HOWARD BROWNE “So Dark for April.” Paul Pine. Novelette. First published in Manhunt, February 1953 [Vol. 1 No. 2] as by John Evans. Collected in The Paper Gun (Dennis McMillan, 1985) under the author’s real name, Howard Browne. Reprinted also under the author’s real name in The Mammoth Book of Private Eye Stories, edited by Bill Pronzini and Martin H. Greenberg (Carrol & Graf, 1988).

   Unless I am mistaken, this is the only instance of Chicago-based PI Paul Pine appearing in a work of short fiction. Not only that, but if you’re a fan of Raymond Chandler, you really need to read this one. If Raymond Chandler never existed, neither would Paul Pine. He’s his own man, mind you, with his own particular brand of cases he tackled, so I can’t, nor wouldn’t, call the stories pastiches in any sense of term. What they are are a lot of fun to read. I’ll list all of Pine’s novel length investigations at the end of this review.

   It (probably) goes without saying, but you can’t get the full flavor of a Paul Pine story in one as short as “So Dark for April.” It has a semi-wacky opening, though, one that will draw any reader of PI stories right on in. Pine walks into his office one day only to find a dead man in his outer waiting room. The man has been shot in the chest. He has very little by which he could be identified, and his clothes do not match. A good new coat, dirty slacks, and shoes but no socks.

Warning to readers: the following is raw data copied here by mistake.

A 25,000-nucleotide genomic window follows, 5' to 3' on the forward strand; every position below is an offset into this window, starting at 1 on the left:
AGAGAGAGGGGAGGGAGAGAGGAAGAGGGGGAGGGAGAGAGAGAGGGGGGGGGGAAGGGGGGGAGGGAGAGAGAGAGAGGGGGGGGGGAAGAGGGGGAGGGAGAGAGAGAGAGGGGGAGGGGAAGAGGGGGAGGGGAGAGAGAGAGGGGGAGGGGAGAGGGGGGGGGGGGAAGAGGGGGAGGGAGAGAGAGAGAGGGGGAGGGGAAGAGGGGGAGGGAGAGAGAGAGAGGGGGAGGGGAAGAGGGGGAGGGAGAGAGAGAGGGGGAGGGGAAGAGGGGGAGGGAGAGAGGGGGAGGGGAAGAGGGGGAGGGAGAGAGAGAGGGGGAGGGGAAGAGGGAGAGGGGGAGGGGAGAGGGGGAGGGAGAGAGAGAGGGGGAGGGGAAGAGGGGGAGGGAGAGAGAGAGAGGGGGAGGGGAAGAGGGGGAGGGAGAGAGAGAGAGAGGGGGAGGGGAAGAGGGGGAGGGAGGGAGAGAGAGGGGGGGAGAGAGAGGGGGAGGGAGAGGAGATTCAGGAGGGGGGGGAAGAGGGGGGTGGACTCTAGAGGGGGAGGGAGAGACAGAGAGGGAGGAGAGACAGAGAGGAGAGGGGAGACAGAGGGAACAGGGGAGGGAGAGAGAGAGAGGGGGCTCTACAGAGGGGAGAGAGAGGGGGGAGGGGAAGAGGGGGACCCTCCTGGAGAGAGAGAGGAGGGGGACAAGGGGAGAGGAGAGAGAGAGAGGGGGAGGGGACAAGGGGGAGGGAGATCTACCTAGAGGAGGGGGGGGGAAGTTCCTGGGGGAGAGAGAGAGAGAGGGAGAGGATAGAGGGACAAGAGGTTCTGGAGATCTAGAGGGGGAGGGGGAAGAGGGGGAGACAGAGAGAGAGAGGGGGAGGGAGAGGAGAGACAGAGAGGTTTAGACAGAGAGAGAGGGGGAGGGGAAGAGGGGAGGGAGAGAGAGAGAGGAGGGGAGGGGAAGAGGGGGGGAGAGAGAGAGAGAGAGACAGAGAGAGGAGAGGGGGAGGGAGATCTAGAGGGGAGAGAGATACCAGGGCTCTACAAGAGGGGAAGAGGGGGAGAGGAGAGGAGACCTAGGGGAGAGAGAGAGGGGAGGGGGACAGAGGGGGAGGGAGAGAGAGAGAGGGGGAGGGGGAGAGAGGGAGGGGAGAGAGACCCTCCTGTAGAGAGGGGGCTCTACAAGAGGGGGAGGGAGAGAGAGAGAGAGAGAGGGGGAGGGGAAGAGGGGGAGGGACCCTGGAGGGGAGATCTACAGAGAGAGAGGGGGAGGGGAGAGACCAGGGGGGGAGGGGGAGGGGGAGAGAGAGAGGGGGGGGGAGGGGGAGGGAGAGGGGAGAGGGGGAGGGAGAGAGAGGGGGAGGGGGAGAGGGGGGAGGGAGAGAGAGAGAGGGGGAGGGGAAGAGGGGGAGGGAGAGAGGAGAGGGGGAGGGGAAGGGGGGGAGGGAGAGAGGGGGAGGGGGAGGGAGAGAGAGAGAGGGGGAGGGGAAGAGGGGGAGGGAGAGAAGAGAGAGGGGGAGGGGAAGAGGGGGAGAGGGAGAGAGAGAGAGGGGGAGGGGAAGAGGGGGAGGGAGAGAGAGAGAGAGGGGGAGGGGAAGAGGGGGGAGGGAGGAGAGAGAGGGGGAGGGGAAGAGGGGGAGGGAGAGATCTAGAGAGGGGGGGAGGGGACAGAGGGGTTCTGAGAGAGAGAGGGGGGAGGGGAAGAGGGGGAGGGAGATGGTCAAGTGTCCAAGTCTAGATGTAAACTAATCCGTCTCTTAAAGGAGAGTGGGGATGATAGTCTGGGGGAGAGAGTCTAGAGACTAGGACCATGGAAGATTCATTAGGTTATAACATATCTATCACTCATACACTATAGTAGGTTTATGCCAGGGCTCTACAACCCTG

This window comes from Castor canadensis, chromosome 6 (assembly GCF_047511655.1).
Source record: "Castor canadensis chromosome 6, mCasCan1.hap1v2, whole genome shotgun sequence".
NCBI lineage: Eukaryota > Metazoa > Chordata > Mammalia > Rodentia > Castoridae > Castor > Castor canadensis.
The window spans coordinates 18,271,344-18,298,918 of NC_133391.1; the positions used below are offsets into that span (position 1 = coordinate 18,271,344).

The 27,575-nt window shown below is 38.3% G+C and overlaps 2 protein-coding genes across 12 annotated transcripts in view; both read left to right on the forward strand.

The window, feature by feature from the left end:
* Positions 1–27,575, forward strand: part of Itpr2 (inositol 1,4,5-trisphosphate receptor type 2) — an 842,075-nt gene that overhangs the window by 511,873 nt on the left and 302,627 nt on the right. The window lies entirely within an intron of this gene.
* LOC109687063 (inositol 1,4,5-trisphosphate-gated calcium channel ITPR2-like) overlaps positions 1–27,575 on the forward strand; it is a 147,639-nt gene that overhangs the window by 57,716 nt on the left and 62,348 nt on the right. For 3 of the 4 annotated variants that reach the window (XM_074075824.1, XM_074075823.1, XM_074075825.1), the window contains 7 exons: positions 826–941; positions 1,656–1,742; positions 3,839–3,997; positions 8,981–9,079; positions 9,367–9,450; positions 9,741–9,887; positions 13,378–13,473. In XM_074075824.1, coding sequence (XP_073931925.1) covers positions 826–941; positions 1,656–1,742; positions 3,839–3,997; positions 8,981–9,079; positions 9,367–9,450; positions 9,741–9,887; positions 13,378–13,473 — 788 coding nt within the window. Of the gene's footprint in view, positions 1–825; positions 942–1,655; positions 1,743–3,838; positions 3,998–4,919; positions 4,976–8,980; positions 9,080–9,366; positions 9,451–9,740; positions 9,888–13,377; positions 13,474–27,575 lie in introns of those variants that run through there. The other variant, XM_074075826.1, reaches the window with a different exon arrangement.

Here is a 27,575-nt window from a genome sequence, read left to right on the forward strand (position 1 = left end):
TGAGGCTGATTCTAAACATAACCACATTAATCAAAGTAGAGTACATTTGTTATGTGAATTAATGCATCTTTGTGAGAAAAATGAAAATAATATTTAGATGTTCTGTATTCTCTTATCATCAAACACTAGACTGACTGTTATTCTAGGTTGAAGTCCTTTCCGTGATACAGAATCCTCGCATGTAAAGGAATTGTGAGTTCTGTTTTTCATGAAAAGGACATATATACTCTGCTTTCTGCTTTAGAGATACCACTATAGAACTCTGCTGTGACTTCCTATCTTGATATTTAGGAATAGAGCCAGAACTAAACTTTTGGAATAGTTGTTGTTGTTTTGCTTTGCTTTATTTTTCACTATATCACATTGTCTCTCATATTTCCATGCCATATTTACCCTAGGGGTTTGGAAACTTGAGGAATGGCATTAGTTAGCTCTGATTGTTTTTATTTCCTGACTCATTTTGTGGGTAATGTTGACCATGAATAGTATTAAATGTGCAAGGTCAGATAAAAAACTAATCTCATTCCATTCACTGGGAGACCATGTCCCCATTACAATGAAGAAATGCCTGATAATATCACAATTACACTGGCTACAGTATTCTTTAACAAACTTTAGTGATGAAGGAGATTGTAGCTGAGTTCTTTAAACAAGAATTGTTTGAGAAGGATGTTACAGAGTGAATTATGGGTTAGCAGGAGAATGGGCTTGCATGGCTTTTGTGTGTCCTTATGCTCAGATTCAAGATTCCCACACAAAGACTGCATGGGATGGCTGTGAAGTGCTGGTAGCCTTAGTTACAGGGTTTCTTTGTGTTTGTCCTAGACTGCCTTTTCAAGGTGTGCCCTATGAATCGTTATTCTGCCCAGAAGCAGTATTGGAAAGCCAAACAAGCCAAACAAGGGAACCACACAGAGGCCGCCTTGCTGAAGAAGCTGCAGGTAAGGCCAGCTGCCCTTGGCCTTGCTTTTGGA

The detective sergeant on the case is belligerent to Pine, nothing new there. Very seldom do cops and PI’s get along. The day is rainy, hence the title, but that’s nothing that people living in Chicago take much note about. Pine’s detective work is excellent, but it’s the telling that makes the story:

   It was one of those foggy wet mornings we get early in April, with a chill wind off the lake and the sky as dull as a deodorant commercial.

   His nails had the cared-for look, his face, even in death, held a vague air of respectability, and they didn’t trim hair that way at barber college.

   [Sergeant Lund] grinned suddenly, and after a moment, I grinned back. Mine was no phonier than his. He snapped a thumb lightly against the point of his narrow chin a time or two while thinking a silent thought, then turned back to the body.

      The Paul Pine series —

         As by John Evans:

Halo in Blood. Bobbs Merrill 1946
Halo for Satan. Bobbs Merrill 1948
Halo in Brass. Bobbs Merrill 1949

         As by Howard Browne:

The Taste of Ashes. Simon & Schuster 1957
The Paper Gun. Dennis McMillan 1985 (collection)